It would be lovely to have everyone on the Farm who wanted to come! However, visits are limited to schools or organisations such as youth groups, who will bring 10-12 people at a time. You can talk to your staff about the possibility of a visit, but be aware that there are lots of reasons why someone might be selected for a trip that might not work for you. We would love you to come along with a parent or guardian and have a look around on our open day in September.

It is always tricky to have young people working alongside other young people who are visiting the Farm, due to things like accommodation and safety. In some exceptional circumstances we can consider this for those who have visited the farm a number of times before, in consultation with teachers. However, it is unlikely to be possible in general cases.

What happens after my visit?

It is great that you had a good time. As we can only have small groups at a time, it is hard when schools or organisations want to bring as many people to experience the Farm as possible. However, we do regularly have one or two people coming in a group who have been before, who act as mentors to the other young people. Talk to your staff who organise the visit and put yourself forward.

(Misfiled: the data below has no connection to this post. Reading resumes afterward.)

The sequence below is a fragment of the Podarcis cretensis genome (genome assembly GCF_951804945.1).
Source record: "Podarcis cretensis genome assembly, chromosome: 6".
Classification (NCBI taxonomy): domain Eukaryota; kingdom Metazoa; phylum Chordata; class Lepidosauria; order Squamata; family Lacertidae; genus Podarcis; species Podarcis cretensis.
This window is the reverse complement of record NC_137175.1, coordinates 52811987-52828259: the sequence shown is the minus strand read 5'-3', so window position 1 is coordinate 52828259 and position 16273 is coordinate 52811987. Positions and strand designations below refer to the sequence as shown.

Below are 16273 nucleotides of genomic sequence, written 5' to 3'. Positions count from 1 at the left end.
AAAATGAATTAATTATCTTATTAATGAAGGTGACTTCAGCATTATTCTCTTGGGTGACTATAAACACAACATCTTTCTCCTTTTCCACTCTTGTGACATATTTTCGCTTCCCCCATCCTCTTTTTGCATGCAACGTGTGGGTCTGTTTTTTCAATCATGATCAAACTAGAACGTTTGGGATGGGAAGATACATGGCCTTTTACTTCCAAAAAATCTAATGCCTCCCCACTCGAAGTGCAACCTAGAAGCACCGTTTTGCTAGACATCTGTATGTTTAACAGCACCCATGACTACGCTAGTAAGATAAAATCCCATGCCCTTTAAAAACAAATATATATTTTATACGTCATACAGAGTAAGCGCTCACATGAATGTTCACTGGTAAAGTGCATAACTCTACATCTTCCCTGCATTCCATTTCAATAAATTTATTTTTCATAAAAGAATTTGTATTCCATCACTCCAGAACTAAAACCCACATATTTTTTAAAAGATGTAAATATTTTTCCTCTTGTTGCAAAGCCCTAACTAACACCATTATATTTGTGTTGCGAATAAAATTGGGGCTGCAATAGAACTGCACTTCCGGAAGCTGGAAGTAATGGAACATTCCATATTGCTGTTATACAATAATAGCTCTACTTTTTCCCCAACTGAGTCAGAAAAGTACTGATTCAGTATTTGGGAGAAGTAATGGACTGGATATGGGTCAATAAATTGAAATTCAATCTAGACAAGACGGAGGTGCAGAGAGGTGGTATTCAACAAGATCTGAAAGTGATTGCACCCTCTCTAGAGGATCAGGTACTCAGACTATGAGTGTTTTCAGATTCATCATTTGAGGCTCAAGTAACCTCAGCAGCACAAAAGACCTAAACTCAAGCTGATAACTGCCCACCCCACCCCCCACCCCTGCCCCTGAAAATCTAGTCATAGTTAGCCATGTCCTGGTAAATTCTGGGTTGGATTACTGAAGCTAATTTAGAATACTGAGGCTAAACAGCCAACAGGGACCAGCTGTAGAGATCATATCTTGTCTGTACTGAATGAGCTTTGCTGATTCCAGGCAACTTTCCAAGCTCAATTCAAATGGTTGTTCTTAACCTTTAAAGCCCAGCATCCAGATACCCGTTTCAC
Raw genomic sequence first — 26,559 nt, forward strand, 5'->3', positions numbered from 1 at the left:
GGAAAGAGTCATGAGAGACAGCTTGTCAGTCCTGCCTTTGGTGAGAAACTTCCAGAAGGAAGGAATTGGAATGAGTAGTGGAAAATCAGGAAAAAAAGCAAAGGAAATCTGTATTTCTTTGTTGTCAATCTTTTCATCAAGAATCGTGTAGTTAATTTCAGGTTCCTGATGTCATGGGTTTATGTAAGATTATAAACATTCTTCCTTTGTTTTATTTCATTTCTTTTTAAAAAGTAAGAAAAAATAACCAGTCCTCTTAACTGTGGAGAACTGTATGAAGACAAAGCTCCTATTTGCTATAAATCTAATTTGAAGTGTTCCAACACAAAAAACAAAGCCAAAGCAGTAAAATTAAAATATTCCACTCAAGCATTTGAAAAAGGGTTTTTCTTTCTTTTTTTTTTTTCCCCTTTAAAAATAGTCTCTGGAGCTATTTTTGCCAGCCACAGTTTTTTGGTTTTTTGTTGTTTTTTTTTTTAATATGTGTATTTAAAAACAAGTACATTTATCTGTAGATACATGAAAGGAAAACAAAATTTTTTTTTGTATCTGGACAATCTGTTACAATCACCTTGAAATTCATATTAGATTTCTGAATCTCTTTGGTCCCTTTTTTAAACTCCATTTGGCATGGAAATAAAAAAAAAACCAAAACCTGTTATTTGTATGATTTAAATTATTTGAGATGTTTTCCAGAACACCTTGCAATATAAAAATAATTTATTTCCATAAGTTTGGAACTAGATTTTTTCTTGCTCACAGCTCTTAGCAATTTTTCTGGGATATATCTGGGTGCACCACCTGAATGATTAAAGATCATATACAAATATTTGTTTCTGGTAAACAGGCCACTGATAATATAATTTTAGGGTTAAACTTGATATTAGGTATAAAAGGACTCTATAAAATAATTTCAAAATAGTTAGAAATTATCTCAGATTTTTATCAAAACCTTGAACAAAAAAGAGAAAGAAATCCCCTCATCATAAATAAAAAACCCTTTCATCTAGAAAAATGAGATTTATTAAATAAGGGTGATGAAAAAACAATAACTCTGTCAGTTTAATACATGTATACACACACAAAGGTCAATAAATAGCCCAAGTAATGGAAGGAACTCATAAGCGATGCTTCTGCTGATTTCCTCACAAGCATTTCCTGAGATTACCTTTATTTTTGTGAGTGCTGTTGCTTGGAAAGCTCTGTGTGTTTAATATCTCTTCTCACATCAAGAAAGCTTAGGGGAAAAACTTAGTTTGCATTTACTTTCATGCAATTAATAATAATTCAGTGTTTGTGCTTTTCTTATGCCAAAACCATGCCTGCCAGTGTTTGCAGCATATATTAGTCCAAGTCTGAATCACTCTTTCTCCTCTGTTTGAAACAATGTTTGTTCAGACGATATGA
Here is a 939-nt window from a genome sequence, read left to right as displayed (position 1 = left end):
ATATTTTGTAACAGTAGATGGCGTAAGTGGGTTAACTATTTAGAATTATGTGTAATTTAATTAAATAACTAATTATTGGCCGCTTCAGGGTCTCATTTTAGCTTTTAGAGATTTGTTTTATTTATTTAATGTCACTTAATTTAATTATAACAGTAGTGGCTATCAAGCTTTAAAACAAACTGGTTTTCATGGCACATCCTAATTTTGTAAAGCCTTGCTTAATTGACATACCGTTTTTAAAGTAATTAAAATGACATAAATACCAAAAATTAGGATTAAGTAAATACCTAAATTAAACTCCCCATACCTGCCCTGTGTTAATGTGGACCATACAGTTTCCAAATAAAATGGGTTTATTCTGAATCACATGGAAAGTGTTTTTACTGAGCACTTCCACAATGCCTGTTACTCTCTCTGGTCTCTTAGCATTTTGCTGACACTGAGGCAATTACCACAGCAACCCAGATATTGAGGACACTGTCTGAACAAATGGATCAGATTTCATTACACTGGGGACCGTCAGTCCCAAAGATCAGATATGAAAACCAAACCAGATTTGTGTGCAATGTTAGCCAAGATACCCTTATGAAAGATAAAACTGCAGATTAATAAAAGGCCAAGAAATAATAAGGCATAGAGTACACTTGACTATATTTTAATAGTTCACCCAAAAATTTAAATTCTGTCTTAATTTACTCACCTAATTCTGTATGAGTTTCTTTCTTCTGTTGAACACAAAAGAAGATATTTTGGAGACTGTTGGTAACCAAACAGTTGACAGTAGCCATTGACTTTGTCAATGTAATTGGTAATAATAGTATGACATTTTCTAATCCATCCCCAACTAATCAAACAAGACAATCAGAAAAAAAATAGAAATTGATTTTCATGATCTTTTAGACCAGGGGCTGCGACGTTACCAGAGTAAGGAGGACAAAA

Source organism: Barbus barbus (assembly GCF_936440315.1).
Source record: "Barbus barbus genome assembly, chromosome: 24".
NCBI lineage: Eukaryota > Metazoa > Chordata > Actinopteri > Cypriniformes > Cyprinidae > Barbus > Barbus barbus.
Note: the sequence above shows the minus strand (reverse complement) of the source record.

You can follow us on Twitter or like our Facebook page (here). We also have an open day in September when you can come and visit.

Firstly, you have some amazing staff who brought you to the Farm. They will be able the best to support you at home and remind you of the things you managed to achieve when you were at your best here. If you feel that you have to talk to someone at the Farm, you can email any member of the Jamie’s Farm team who will be able to answer you. We are not able to reply to you without letting your teachers know, but will be happy to give you some advice.

There are load of opportunities to work with animals that you could investigate, from veterinary medicine to zoo keeping, as well as farming. In order to get in to Farming, having lots of work experience will help. Search for your local city farm to see if you can visit and get involved. Investigate apprenticeships or university courses in agriculture after finishing at school (like Steve did!). Farming is a tricky area to get in to, so the best thing to do will be to make sure you work hard to get the best qualifications you can so that you have all of the options available to you that you want, and talk to your careers advisor at school.